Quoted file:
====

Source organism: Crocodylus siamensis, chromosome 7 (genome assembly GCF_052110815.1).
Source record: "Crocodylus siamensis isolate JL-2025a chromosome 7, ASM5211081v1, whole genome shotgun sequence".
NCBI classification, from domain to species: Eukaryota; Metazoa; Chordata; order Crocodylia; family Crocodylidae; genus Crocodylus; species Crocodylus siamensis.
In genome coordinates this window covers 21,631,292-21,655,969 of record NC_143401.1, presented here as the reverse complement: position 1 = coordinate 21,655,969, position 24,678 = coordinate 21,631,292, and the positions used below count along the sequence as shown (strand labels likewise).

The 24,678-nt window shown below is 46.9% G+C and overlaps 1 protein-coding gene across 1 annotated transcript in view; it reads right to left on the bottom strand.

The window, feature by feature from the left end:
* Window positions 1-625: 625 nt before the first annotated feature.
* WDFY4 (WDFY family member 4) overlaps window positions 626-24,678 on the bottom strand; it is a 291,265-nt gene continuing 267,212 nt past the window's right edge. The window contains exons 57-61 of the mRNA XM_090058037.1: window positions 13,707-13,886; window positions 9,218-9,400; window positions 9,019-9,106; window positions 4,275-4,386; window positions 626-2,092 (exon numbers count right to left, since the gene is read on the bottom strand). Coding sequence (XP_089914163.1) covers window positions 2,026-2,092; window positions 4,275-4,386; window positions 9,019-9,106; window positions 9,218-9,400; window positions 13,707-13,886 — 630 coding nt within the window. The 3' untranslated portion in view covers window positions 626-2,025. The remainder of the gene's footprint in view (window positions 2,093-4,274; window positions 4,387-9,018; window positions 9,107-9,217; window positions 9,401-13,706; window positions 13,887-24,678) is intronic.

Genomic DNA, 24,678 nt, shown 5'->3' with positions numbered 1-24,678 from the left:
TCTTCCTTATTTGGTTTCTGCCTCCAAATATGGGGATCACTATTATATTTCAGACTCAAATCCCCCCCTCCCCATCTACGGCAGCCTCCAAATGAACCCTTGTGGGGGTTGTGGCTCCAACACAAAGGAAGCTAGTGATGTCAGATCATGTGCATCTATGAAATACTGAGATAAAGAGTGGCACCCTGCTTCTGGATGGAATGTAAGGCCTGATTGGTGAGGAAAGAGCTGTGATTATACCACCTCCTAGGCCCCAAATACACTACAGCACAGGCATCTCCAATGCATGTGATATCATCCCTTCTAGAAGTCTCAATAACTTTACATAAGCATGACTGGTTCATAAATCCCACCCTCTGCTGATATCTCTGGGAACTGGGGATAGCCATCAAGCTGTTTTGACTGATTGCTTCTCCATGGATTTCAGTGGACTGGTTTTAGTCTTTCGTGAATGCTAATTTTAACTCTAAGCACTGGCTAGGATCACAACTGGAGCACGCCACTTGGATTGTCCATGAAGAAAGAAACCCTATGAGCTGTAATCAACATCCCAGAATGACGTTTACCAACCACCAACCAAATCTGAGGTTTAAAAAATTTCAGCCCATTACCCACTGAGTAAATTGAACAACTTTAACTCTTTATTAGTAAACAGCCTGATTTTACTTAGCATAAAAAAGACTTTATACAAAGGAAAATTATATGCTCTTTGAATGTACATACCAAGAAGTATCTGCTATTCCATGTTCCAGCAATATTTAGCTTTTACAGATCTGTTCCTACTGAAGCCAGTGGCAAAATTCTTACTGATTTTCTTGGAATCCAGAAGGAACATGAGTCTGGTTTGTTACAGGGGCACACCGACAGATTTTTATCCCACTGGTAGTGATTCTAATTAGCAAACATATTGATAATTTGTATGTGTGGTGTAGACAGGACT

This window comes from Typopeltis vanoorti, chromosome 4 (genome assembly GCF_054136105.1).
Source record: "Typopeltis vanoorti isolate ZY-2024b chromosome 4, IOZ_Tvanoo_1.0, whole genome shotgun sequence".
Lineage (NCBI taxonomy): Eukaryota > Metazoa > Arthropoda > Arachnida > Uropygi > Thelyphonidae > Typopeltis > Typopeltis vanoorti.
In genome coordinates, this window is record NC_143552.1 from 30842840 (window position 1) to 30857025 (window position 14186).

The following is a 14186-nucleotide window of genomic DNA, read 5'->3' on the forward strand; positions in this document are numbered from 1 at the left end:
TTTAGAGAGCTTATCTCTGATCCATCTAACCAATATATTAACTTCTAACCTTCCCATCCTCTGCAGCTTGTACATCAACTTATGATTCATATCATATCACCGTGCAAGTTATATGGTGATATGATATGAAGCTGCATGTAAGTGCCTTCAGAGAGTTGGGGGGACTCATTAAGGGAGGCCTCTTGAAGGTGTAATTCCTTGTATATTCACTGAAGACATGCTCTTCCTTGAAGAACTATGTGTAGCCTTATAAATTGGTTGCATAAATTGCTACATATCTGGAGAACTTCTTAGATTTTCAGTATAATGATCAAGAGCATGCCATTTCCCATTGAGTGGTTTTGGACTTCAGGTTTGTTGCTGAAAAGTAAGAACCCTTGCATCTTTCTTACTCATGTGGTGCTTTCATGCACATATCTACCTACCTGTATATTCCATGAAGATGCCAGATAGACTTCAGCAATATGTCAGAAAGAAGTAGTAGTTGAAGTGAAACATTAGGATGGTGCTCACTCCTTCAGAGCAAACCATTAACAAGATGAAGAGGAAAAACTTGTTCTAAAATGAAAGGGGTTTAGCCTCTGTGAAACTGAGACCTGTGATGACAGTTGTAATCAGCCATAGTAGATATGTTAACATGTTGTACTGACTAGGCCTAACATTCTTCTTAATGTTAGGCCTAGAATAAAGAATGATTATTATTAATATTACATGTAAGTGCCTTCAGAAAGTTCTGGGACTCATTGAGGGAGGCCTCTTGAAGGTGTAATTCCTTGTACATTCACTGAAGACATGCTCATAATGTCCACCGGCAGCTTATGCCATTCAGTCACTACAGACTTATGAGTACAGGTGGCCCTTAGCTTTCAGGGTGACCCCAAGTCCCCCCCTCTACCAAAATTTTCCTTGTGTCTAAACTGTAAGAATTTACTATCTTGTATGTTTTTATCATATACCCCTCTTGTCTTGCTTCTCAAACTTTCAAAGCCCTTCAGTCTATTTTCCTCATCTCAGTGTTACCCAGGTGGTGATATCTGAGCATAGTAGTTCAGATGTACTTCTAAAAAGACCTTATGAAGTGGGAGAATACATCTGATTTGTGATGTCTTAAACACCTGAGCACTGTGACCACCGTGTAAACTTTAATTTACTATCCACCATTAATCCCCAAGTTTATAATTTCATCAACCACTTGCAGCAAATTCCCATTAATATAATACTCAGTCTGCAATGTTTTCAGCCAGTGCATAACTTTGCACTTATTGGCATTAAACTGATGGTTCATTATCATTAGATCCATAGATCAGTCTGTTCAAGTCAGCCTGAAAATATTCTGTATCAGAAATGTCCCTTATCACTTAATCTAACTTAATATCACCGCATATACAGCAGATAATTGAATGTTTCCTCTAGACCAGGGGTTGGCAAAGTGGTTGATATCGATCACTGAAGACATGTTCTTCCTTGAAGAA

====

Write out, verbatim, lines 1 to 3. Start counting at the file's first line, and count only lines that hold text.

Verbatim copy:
Source organism: Crocodylus siamensis, chromosome 7 (genome assembly GCF_052110815.1).
Source record: "Crocodylus siamensis isolate JL-2025a chromosome 7, ASM5211081v1, whole genome shotgun sequence".
NCBI classification, from domain to species: Eukaryota; Metazoa; Chordata; order Crocodylia; family Crocodylidae; genus Crocodylus; species Crocodylus siamensis.